|Overview : |
Caribbean countries share similar economic and sustainable development challenges, including a small population, remoteness, susceptibility to natural disasters, and most importantly, vulnerability to climate change. Given the current condition of the marine environment, most coastal areas have few defences against the raging surfs of hurricanes and tropical storms, and the likely consequences would be significant coastal damage including beach erosion and infrastructure damage. Negative impacts associated to climate change on land, water resources and biodiversity have also been predicted, and ultimately, tourism and agriculture will be negatively impacted by these changes. Meanwhile, Caribbean countries emit such relatively small amounts of greenhouse gas emissions, which mean that they will suffer disproportionately from the impacts of climate change.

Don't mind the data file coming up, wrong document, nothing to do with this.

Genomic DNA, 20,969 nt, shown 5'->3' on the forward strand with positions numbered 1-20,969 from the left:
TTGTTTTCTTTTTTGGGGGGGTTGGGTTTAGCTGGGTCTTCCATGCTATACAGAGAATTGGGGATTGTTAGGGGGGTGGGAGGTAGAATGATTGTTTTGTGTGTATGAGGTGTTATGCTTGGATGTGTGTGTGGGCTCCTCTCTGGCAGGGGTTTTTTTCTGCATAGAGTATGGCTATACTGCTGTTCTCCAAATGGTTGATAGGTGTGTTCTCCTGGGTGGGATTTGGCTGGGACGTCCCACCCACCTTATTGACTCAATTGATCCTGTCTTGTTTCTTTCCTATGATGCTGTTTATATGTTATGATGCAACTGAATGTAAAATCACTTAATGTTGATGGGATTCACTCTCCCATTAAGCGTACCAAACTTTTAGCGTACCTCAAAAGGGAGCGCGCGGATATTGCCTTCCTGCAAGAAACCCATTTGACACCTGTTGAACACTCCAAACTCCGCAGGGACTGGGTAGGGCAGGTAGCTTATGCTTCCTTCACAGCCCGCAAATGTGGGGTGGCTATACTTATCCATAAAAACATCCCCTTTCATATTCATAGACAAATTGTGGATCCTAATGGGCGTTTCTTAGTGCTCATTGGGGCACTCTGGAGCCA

The Japan-Caribbean Climate Change Partnership aims to support the implementation of actual technology that is both low-emission and advances climate risk management, including demonstration in the target countries. To this end, eight demonstration projects are planned for St. Vincent and the Grenadines which are tailored to meet the specific needs and vulnerabilities with local communities. Specifically, the required services will support one approved pilot initiative in relation to Climate resilience and disaster risk management activities with emphasis on small-scale infrastructure implementation to reduce climate change and disaster-induced losses.